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Hoffmann, R. A wiki for the life sciences where authorship matters. Nature Genetics (2008)

The presence of a Leu-Gly-Asn repeat-enriched protein (LGN), a putative binding partner of transducin, in ROD photoreceptors.

PURPOSE: Heterotrimeric G proteins are regulated by receptors that act as guanine nucleotide exchange factors (GEFs) and by RGS proteins, which act as guanosine triphosphatase (GTPase) activating proteins (GAPs). Guanosine diphosphate (GDP) dissociation inhibitors (GDIs), such as activators of G protein signaling (AGS)-1 and -3 and Leu-Gly-Asn repeat-enriched (LGN) proteins regulate the Gi family of G proteins. AGS3 and LGN contain four characteristic G protein regulator (GPR) domains that are responsible for its GDI function. This study investigates the presence of a GDI for transducin in photoreceptor cells. METHODS: Western blot analysis of bovine and mouse retina was performed using specific antibodies to AGS and LGN proteins. The subcellular localization of LGN in retina was studied by immunofluorescence microscopy of mouse retinal sections and fractionation of retinal lysates, using sucrose density gradients. The interaction of LGN with transducin was studied using pull-down assays with GST-fused LGN constructs, co-immunoprecipitation and assays for GTPgammaS binding. RESULTS: LGN, but not AGS3 and AGS1, was present in the retina, where it was localized mostly in the inner segments and outer plexiform layer of photoreceptor cells in both light and dark conditions. LGN was present in the cytosol, membrane, and the detergent-resistant cytoskeletal fraction. The amount of LGN relative to transducin was at least 1:15. The alpha subunit of transducin in its GDP-bound state interacted with endogenous and recombinant LGN, and the recombinant GPR domain of LGN reduced the rate of GTP exchange. CONCLUSIONS: Photoreceptor inner segments contain LGN, which can bind to the alpha subunit of transducin and potentially regulate its function.[1]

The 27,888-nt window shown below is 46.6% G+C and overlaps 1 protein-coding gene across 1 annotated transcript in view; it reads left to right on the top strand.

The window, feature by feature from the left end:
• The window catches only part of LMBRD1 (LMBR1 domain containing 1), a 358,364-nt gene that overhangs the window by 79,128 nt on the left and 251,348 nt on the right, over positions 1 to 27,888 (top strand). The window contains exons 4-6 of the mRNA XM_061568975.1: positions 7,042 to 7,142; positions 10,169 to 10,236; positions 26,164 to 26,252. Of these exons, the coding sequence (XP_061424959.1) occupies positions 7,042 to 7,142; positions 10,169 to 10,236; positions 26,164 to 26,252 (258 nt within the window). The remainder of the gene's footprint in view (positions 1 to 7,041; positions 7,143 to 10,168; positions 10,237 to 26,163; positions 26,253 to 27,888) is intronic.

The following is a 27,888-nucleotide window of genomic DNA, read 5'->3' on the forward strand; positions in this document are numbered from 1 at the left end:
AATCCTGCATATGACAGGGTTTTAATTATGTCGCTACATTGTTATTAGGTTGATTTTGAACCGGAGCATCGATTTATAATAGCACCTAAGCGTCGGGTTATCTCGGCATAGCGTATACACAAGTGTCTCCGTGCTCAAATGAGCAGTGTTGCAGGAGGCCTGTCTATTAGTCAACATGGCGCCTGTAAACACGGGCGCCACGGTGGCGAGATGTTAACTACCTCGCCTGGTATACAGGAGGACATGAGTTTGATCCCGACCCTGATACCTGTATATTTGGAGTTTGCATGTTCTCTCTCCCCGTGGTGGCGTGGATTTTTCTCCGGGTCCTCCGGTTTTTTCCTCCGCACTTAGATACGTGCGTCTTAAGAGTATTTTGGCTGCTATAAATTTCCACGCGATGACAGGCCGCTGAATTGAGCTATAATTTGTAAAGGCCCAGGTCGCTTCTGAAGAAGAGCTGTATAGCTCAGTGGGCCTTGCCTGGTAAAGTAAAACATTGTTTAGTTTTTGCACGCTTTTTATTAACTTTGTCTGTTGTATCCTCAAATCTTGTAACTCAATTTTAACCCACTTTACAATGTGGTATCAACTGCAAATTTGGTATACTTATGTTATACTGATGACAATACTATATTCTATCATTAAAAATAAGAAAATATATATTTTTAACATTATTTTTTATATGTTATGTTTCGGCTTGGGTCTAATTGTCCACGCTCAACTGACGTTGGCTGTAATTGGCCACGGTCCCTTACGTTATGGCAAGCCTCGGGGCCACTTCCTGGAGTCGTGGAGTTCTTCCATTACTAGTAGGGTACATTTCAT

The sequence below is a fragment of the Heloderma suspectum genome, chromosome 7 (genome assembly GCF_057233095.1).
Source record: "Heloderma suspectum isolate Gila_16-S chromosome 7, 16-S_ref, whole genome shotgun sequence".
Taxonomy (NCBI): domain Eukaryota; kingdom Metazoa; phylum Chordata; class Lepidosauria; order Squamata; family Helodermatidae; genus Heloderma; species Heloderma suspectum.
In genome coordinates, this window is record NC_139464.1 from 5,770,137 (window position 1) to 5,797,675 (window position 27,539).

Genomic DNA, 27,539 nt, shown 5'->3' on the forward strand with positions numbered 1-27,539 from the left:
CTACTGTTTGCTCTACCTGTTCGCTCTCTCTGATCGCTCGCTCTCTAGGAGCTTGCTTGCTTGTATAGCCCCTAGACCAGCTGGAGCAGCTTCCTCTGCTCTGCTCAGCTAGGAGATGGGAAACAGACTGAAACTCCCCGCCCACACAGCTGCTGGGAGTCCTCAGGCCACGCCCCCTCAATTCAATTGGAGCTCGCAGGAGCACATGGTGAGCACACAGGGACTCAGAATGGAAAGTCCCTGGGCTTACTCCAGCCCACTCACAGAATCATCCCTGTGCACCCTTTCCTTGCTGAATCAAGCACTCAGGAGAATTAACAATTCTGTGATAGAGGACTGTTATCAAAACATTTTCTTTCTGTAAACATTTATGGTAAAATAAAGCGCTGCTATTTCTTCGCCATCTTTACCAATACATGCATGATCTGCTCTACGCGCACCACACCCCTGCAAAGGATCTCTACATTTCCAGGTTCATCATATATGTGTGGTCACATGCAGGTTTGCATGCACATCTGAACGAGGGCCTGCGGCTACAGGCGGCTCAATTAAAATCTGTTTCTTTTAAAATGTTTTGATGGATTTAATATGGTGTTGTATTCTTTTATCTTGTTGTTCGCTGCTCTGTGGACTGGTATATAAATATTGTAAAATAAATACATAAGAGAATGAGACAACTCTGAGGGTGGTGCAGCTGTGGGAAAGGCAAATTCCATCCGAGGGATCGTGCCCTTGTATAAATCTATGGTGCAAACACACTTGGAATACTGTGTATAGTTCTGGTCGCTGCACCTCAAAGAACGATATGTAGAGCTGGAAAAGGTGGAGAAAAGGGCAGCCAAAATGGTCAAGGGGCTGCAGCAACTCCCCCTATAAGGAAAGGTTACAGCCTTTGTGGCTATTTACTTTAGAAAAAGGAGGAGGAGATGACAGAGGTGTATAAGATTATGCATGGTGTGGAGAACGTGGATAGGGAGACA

1. The presence of a Leu-Gly-Asn repeat-enriched protein (LGN), a putative binding partner of transducin, in ROD photoreceptors. Nair, K.S., Mendez, A., Blumer, J.B., Rosenzweig, D.H., Slepak, V.Z. Invest. Ophthalmol. Vis. Sci. (2005) [Pubmed]
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